Child's Ballads/240

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Child's Collected Ballads by Francis James Child
"The Rantin Laddie", no. 240


A[edit]

'AFTEN hae I playd at the cards and the dice,
For the love of a bonie rantin laddie,
But now I maun sit in my father's kitchen-neuk
And balow a bastard babie.
'For my father he will not me own,
And my mother she neglects me,
And a' my friends hae lightlyed me,
And their servants they do slight me.
'But had I a servant at my command,
As aft times I've had many,
That wad rin wi a letter to bonie Glenswood,
Wi a letter to my rantin laddie!'
'O is he either a laird or a lord,
Or is he but a cadie,
That ye do him ca sae aften by name
Your bonie, bonie rantin laddie?'
'Indeed he is baith a laird and a lord,
And he never was a cadie,
But he is the Earl o bonie Aboyne,
And he is my rantin laddie.'
'O ye'se get a servant at your command,
As aft times ye've had many,
That sall rin wi a letter to bonie Glenswood,
A letter to your rantin laddie.'
When Lord Aboyne did the letter get,
O but he blinket bonie!
But or he had read three lines of it
I think his heart was sorry.
'O wha is [this] daur be sae bauld
Sae cruelly to use my lassie?
. . . .
. . .
'For her father he will not her know,
And her mother she does slight her,
And a' her friends hae lightlied her,
And their servants they neglect her.
'Go raise to me my five hundred men,
Make haste and make them ready,
With a milk-white steed under every ane,
For to bring hame my lady.'
As they cam in thro Buchanshire,
They were a company bonie,
With a gude claymor in every hand,
And O but they shin'd bonie!

B[edit]

'OFT have I playd at the cards an the dyce,
The war so very enticin;
But this is a sad an a sorrowfu seat,
To see my apron risin.
'Oft hae I playd at the cards an the dice
For love of my [rantin] laddie;
But now I man sit in my father's kitchie-nouk,
A rokkin o my baby.
'But gin I had ane o my father's servans,
For he has so mony,
That wad gae to the wood o Glentanner,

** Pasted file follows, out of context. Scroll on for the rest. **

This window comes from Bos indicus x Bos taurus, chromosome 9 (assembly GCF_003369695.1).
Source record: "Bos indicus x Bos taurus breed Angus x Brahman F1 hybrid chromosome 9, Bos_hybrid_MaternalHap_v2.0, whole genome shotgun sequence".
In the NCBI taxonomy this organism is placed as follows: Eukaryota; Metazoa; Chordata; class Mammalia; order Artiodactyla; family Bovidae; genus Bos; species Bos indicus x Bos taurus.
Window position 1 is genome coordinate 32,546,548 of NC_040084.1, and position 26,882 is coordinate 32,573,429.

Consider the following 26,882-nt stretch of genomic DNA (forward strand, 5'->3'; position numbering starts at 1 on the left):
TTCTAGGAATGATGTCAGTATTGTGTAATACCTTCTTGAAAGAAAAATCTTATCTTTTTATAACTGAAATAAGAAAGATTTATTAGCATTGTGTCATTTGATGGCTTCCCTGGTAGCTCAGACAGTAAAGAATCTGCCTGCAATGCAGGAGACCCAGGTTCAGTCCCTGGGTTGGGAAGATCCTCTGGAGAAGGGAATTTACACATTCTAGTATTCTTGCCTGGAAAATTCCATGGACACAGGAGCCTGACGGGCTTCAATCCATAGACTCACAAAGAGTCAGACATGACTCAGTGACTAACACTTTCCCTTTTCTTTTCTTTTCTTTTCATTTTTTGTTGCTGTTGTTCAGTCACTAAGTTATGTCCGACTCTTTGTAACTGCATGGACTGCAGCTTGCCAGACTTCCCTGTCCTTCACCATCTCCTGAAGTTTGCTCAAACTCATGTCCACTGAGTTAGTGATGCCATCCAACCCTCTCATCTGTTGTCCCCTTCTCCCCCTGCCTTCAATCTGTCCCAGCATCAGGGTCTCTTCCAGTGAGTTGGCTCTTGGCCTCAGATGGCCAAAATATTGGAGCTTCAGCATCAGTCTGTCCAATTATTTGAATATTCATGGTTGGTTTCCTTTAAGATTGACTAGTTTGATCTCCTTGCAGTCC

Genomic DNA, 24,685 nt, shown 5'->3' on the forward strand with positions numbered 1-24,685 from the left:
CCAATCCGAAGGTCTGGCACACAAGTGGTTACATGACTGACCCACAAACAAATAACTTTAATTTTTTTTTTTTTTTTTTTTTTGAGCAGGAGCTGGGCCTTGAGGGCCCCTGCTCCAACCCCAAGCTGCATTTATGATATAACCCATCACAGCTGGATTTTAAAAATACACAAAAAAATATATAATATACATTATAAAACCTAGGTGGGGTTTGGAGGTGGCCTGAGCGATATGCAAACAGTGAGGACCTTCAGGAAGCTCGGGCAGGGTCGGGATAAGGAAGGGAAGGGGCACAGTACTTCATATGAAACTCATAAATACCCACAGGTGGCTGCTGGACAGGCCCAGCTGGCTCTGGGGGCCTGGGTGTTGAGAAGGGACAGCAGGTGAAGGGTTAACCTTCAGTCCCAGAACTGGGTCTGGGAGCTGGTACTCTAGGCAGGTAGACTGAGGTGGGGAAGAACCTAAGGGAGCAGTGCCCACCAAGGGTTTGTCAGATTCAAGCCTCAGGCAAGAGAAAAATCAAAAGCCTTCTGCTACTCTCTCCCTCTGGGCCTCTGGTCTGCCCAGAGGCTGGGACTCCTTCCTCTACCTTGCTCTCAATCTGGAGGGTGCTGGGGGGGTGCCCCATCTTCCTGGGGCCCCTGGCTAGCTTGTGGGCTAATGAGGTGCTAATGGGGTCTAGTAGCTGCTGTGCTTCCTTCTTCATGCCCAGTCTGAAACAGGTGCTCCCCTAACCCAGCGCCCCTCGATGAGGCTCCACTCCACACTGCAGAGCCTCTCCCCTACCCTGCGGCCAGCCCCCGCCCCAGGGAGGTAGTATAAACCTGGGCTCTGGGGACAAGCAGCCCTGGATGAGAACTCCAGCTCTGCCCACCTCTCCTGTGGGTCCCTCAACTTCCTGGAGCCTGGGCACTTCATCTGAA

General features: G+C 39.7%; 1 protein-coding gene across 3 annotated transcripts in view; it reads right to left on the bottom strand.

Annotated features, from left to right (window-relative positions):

Wi a letter to the rantin laddie!'
'Here am I, ane o your father's servans,
For he has sae mony,
That will gae to the wood o Glentanner,
Wi a letter to the rantin laddie.'
'Fan ye gae to Aboyne,
To the woods o Glentanner sae bonny,
Wi your hat in your hand gie a bow to the ground,
In the presence o the rantin laddie.'
Fan he gaed to Aboyne,
To the woods o Glentanner sae bonny,
Wi his hat in his hand he gied a bow to the ground,
In the presence of the rantin laddie.
Fan he looked the letter on
Sae loud as he was laughin!
But or he read it to an end
The tears they cam down rappin.
'O fa is this or fa is that
Has been so ill to my Maggie?
. . . .
. . . .
'But ye gett four-and-twenty milk white steeds,
Wi an car . . .
An as mony gay ladies to ride them on,
To gae an bring hame my Maggie.
'Ye get four-and-twenty bonny brown steeds,
Wi an car o an ome,
An as mony knights to ride them on,
To gae an bring hame my Maggie.'
Ye lasses a', far ever ye be,
An ye match wi ony o our Deeside laddies,
Ye'll happy be, ye'l happy be,
For they are frank and kind.

C[edit]

'AFT hae I playd at cards and dice
For the love o a bonny rantin laddie,
But now I maun sit i my father's kitchen-nook,
And sing, Hush, balow, my baby.
'If I had been wise, and had taen advice,
And dane as my bonny love bade me,
I would hae been married at Martinmass,
And been wi my rantin laddie.
'But I was na wise, I took nae advice,
Did not as my bonny love bade me,
And now I maun sit by mysel i the nook,
And rock my bastard baby.
'If I had horse at my command,
As often I had many,
I would ride on to the Castle o Aboyne,
Wi a letter to my rantin laddie.'
Down the stair her father came,
And look d proud and saucy:
'Who is the man, and what is his name,
That ye ca your rantin laddie?
'Is he a lord, or is he a laird?
Or is he but a caddie?
Or is it the young Earl o Aboyne
That ye ca your rantin laddie?'
'He is a young and noble lord,
He never was a caddie;